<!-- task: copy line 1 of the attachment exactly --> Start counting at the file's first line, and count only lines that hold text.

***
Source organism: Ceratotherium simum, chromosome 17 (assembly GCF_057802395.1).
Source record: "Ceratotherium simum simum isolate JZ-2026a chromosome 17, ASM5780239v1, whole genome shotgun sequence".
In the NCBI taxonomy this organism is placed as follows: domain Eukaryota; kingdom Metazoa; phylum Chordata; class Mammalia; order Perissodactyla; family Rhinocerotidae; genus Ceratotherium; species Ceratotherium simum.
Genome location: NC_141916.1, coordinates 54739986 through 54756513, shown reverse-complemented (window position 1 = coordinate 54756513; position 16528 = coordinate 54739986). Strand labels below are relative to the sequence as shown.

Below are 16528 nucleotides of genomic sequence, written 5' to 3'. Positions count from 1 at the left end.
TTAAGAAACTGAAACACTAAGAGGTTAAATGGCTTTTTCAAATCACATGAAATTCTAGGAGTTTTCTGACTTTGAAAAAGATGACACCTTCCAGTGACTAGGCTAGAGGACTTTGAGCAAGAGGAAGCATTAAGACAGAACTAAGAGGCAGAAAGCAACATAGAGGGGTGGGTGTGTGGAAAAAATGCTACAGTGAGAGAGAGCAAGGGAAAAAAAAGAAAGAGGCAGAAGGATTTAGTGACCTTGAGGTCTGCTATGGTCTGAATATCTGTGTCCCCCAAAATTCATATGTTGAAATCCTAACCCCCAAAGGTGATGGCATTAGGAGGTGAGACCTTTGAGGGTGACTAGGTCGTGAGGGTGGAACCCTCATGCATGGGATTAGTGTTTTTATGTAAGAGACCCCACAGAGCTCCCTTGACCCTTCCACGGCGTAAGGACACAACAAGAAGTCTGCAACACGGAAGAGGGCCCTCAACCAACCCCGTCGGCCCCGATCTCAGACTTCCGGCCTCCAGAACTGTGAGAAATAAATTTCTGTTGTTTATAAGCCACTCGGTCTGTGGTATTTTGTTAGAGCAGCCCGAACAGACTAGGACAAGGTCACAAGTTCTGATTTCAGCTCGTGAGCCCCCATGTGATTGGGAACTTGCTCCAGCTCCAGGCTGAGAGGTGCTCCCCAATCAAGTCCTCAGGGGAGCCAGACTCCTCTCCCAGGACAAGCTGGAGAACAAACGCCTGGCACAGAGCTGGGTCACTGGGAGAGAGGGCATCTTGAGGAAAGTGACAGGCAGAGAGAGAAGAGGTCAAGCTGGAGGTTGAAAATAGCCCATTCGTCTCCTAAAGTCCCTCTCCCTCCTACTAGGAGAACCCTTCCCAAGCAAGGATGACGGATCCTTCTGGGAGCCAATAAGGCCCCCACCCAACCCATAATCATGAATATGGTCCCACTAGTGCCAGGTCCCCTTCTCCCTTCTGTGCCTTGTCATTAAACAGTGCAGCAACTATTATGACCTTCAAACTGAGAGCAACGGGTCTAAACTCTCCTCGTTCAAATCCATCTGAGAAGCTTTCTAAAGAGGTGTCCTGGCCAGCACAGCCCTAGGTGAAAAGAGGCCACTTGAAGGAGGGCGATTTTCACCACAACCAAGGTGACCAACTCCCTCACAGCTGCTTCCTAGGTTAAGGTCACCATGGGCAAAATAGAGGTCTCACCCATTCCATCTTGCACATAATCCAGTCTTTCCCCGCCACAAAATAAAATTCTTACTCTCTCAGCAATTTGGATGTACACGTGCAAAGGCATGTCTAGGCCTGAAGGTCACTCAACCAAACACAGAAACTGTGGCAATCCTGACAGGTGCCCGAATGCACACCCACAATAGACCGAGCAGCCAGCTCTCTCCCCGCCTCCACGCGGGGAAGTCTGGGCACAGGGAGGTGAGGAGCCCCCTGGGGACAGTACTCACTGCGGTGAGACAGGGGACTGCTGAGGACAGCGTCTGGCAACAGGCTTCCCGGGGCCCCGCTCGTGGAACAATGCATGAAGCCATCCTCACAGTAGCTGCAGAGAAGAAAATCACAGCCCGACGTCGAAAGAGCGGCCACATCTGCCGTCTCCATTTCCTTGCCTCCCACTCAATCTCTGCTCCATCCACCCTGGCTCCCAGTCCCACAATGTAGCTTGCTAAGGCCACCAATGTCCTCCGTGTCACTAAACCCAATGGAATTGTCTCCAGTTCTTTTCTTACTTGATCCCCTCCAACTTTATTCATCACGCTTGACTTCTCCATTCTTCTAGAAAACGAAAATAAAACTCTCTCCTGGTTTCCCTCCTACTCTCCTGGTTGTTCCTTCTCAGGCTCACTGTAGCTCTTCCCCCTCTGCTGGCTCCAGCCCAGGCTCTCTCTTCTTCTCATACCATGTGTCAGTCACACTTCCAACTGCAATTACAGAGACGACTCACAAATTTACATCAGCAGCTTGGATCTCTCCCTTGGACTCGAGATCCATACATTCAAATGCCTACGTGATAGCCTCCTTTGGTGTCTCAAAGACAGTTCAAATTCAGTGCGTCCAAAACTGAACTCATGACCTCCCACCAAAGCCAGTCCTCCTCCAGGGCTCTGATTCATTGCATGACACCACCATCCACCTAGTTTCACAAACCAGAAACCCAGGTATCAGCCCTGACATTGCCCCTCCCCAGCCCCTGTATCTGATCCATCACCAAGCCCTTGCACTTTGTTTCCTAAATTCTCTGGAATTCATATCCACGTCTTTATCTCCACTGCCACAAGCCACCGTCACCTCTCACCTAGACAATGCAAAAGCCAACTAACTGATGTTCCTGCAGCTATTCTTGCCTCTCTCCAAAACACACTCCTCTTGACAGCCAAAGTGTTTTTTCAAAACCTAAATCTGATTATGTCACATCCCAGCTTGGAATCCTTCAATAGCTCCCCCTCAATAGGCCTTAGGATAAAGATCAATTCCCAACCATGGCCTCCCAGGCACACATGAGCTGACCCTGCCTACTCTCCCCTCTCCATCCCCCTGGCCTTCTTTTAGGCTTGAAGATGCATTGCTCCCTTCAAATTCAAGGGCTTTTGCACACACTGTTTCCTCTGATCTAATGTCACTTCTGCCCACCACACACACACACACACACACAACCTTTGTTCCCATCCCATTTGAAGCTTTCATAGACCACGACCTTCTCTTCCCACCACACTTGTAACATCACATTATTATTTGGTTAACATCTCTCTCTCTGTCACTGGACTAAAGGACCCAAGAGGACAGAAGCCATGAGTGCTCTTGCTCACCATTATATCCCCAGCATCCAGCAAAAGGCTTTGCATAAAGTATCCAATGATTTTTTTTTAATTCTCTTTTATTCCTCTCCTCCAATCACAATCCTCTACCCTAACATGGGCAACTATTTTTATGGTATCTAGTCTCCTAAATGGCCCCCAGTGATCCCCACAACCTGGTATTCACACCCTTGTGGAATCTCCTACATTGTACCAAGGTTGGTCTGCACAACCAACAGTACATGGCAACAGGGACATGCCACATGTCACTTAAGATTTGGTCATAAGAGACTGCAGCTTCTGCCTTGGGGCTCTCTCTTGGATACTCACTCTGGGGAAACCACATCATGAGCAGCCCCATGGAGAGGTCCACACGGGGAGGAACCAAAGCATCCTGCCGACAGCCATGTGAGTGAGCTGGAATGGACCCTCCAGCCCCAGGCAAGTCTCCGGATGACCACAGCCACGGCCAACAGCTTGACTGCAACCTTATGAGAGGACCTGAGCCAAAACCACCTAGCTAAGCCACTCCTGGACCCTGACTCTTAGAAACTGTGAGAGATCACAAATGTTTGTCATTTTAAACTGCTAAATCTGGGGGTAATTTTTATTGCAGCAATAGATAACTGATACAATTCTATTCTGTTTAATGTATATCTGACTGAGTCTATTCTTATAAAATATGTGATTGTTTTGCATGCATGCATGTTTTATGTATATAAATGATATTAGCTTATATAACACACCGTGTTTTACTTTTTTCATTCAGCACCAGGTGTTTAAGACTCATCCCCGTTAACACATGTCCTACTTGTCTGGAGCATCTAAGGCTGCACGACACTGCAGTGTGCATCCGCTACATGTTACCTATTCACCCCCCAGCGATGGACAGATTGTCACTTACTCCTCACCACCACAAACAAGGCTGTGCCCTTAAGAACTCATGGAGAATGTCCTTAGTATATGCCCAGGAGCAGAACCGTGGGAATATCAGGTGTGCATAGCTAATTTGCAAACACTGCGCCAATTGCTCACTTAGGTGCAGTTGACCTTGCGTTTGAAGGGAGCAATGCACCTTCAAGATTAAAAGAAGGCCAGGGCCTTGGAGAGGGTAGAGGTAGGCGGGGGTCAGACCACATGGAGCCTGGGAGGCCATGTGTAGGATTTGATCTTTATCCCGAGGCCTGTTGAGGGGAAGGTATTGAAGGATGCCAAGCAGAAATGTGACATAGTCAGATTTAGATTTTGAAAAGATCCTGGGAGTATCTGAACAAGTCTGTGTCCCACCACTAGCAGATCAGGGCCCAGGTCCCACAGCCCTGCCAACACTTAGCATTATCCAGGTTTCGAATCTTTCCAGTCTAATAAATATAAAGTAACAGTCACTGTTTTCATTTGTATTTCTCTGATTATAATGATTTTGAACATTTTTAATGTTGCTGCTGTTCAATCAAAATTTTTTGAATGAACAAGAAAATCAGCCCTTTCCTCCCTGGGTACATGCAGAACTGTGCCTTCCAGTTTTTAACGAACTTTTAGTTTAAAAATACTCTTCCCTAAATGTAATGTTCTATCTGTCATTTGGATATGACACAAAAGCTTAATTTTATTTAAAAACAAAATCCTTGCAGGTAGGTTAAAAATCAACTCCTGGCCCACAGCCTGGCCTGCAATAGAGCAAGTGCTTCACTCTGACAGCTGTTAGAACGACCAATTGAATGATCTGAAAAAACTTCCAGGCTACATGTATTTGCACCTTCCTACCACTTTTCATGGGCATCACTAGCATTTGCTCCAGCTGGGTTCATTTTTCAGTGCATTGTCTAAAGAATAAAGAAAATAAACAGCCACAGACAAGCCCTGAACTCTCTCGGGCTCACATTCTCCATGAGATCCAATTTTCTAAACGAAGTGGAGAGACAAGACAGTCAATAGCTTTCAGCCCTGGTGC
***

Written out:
Source organism: Ceratotherium simum, chromosome 17 (assembly GCF_057802395.1).